Getting to Know Our New Neighbors

“Who are the people in your neighborhood? In your neighborhood? In your neighborhood? They’re the people that you meet each day.”

Anyone who has seen more than a few episodes of “Sesame Street” knows that catchy refrain. As Karis settles into her new location on Ridgeway Avenue, meeting—and truly knowing—our neighbors ranks among our highest priorities.

Moving into a new neighborhood comes with seemingly boundless opportunities—and a few temptations. Churches can hinder their mission, and frustrate the very people they seek to love, when they attempt to reinvent the wheel.

Certainly Karis should dream big dreams for our neighborhood, and faithfully pursue the ministries God inspires. But our new neighborhood, and the First Ward more broadly, existed long before us. It is an area filled with distinct stories, significant victories, particular sins and established resources. Growing in our knowledge of this multifaceted place before we rush headlong into innovation both underlines love and respect for our neighbors and encourages our own sustainability.

With that in mind, what follows is a brief introduction to a few of the neighbors we’ll meet as we seek to love the area around our new location. These organizations are doing vital work and, in many cases, would welcome co-laborers. As we learn to love our neighborhood, a rhythms of coming alongside should supersede those of cutting in or trying to take over.

Consider learning from and living alongside any of these organizations:

City of Refuge: Works to help refugees resettle and flourish in Columbia

Granny’s House: Works with volunteers and local churches to provide afterschool programs and support for children who live in public housing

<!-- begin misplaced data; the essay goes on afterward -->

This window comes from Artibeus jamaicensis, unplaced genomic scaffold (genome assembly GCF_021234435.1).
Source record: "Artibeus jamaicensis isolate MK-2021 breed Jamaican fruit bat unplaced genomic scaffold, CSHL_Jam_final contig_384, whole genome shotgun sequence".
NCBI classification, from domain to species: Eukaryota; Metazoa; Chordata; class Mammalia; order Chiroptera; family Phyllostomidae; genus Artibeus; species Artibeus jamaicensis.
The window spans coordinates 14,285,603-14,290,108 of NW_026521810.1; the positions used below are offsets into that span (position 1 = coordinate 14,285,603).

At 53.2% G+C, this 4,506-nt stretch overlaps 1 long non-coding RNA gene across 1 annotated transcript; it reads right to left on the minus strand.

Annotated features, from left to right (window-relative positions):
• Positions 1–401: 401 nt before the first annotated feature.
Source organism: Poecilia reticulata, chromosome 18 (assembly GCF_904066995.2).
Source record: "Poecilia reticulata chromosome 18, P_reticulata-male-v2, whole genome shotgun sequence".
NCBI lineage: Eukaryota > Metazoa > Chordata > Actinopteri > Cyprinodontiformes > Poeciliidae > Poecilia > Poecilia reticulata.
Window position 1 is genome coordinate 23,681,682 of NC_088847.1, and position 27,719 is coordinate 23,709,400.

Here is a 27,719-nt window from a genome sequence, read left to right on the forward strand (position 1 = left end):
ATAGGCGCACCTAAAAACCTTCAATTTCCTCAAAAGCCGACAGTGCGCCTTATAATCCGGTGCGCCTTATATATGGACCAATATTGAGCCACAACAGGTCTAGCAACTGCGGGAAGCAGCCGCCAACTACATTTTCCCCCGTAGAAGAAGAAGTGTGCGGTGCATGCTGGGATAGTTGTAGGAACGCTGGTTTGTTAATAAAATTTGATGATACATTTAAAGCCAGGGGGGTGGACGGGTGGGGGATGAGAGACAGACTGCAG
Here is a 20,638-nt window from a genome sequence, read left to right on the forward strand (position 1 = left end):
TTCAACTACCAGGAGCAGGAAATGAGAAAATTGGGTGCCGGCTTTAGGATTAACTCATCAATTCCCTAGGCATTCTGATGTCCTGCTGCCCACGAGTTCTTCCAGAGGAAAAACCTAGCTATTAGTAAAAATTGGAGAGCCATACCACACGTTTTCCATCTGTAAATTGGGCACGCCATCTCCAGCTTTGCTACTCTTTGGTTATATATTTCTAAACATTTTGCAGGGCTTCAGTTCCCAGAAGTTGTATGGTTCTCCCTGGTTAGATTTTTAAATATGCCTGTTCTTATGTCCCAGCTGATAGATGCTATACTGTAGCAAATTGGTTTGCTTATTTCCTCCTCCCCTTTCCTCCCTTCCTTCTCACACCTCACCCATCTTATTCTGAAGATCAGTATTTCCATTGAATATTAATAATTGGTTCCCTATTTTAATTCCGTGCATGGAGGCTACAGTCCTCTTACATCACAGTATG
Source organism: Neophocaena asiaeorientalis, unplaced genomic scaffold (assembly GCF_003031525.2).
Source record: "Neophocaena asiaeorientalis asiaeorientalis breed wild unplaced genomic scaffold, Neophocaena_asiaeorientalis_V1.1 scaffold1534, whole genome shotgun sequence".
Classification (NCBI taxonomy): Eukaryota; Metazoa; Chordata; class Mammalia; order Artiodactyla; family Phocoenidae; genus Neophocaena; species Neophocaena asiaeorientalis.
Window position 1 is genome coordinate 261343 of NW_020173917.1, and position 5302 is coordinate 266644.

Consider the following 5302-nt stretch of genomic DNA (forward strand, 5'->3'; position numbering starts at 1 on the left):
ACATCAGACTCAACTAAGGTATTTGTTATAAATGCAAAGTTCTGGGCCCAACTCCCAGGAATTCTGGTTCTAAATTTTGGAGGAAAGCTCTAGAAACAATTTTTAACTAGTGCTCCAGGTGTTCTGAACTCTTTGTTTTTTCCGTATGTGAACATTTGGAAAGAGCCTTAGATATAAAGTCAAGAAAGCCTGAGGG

Worley Street Roundtable: Collaborates to consider the state of our local education system and implement ideas leading to holistic success for Columbia students

Boys and Girls Clubs of Columbia: Provides programming for area youth in the following areas: character and leadership development; education and career development; health and life skills; fine arts; sports, fitness and recreation

Fun City Youth Academy: Offers year-round academic enrichment and social activities for area children, including Saturday and summer academies.

Blind Boone Center: Provides afterschool programs for area youth, and other neighborhood services

Mrs. J's African American Centered Family Institute: Educates local children in black history

Also, get to know and pray for any and all of these schools that serve students who live in the First Ward: Hickman High School, Jefferson Middle School, West Middle School, Smithton Middle School, West Boulevard Elementary, Paxton Keeley Elementary. Other schools in the area exist and serve students from around Columbia (Douglass High School is one example).

—Aarik and Brooke Danielsen